New Study Details Triggers Of Desk Rage
PITTSBURGH (KDKA) – Work rage, office rage, or desk rage — you know, when things are going so bad at work that someone goes a bit crazy — hitting things, tossing things — sometimes even to the point of physical violence.
In most cases, the rage doesn’t go that far, but it can.
“I’ve seen things get thrown around sometimes, some people just walk out and quit. It’s a range of things. Some people just get really quiet,” says Jessica Brownlee of Brentwood.
A recent British study finds that 51 percent of workers experience work rage.
“It makes me think the other 49 percent are actually lying,” Allegheny Health Network psychologist, Dr. Greg Getz, told KDKA money editor Jon Delano on Tuesday.
Getz says most of us get angry in the work place at some point — for lots of reasons.
“Things that are going on at home can affect people being angry at work. Things that happen at work they might not be happy with, including co-workers doing things or behaviors that make them upset, bosses asking them to do tasks that they may not feel comfortable doing, or not doing well, or not getting gratitude,” added Getz.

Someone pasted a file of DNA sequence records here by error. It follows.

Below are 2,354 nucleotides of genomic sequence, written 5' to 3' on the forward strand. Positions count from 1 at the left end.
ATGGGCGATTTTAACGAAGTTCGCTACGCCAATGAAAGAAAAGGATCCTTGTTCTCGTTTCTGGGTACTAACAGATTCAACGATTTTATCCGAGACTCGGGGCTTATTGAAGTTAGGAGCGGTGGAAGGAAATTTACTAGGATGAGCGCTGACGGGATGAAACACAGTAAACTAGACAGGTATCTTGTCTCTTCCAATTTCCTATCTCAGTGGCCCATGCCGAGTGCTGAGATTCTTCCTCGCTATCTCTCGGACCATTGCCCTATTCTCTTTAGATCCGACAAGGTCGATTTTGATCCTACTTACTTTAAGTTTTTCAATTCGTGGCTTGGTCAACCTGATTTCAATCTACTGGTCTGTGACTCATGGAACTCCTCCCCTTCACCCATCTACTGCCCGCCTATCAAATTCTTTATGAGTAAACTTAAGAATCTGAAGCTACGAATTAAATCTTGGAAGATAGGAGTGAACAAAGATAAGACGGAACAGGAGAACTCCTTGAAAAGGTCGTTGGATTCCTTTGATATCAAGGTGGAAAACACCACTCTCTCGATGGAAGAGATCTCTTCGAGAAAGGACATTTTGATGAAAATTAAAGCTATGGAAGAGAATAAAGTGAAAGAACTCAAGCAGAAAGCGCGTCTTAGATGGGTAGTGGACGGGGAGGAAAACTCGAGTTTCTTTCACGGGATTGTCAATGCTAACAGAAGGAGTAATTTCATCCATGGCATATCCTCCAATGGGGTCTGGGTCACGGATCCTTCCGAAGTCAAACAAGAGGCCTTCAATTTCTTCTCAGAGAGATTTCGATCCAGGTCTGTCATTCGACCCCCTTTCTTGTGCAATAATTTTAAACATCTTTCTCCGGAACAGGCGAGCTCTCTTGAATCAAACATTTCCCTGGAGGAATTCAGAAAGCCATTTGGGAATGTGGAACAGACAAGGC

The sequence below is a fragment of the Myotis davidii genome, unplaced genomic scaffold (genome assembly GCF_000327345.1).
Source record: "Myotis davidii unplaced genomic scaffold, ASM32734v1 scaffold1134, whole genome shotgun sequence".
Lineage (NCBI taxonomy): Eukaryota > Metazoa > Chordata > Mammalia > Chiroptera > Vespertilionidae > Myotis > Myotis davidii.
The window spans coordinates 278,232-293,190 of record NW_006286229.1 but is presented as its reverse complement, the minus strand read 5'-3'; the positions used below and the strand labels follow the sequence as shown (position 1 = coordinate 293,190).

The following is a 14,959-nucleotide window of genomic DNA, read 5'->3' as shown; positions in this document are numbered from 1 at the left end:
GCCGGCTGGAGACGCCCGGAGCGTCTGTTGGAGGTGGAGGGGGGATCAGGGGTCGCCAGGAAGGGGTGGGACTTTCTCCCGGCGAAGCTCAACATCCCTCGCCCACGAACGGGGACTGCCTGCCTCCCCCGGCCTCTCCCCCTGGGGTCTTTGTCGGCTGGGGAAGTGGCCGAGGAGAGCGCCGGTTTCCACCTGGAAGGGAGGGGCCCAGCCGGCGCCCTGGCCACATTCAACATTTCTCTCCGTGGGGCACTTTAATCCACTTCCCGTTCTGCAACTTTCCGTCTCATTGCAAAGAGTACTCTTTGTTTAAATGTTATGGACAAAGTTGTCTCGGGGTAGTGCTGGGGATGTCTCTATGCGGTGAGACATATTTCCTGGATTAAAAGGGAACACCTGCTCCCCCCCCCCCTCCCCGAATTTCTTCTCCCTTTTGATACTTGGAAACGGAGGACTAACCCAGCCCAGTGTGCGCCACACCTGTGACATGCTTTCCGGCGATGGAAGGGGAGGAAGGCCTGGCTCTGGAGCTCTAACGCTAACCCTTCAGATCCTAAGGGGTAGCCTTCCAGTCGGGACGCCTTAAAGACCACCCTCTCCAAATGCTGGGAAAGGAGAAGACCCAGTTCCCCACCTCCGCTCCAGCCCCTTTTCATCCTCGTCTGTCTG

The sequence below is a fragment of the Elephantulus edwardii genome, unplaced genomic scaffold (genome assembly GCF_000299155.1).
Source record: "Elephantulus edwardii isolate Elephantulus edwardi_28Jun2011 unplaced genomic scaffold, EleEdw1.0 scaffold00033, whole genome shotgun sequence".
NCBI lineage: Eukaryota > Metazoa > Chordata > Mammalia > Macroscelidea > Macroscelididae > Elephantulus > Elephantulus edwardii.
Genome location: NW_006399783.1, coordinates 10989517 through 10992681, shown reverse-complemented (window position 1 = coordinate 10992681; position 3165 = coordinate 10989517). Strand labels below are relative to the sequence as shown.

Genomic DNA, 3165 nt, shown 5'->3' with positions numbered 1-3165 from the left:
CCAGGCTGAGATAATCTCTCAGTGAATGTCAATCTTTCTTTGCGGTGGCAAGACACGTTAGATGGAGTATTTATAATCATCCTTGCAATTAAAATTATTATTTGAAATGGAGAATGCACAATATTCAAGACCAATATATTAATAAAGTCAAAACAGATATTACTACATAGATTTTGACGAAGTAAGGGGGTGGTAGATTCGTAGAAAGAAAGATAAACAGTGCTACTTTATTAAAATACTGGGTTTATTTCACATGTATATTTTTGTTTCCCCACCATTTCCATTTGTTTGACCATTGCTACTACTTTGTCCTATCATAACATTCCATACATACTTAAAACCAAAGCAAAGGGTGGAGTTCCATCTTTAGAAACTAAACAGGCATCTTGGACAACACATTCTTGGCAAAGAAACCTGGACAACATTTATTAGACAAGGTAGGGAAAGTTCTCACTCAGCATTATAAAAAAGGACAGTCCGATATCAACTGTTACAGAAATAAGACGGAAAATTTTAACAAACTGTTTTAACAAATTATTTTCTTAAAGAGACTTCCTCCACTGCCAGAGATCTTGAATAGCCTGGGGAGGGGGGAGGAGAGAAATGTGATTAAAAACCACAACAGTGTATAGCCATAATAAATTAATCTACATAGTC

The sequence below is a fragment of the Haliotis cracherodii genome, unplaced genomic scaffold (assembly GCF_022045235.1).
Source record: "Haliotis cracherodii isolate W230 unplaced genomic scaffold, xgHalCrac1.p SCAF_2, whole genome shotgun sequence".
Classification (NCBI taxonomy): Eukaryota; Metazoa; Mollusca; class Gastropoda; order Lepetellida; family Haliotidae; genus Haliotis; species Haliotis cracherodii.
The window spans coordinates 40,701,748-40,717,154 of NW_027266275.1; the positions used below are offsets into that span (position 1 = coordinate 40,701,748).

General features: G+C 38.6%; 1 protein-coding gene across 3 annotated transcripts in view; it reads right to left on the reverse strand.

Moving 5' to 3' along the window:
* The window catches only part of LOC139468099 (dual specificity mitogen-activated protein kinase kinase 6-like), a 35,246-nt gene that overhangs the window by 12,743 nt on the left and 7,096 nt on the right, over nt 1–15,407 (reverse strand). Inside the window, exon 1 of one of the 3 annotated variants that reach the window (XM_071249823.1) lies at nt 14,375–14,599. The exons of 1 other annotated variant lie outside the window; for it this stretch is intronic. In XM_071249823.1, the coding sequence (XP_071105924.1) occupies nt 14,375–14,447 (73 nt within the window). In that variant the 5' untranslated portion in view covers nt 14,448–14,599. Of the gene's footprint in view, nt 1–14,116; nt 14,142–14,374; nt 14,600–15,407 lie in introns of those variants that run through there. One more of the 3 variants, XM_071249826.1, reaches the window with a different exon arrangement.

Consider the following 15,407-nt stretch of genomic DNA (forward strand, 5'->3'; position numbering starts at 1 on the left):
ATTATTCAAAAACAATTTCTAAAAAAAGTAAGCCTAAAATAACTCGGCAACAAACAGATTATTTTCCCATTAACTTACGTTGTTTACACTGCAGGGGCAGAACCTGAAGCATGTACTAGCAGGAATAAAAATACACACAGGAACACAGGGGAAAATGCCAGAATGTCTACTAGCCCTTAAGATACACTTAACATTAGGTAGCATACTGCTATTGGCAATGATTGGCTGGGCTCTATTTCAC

Technology snafus — computers that go down or printers that won’t print — trigger some.
“Stupid things that they really don’t need to get angry about, but we all have short fuses sometime,” says Thomas Hilliard of Zelienople.
And it cuts across all professions — including the military.
“I’ve seen commanders hit the desk, sling things across the top of the desk, get enraged, and kick people out of their office,” notes Ramona Bellard, who recently retired from Ft. Hood, Texas.
The British survey, commissioned by Old Jamaica Ginger Beer, found that 64 percent of workers try to ignore the rage, but at least one out of 10 get into an argument with the rager.
What sets them off? Thirty-three percent say their colleagues, 25 percent say non-working technology, and 20 percent say the boss.
Chances are we’ve all had situations where we’ve felt like yelling and screaming at work. But it is unprofessional — and usually doesn’t get us anywhere.
Psychologists say there are better ways for us to cope.
“Taking a moment to calm yourself down,” suggests Dr. Getz. “If you don’t have your own workspace, go for a walk. Just take a few deep breaths and try to keep yourself in check.”
Good advice but not always easy to follow.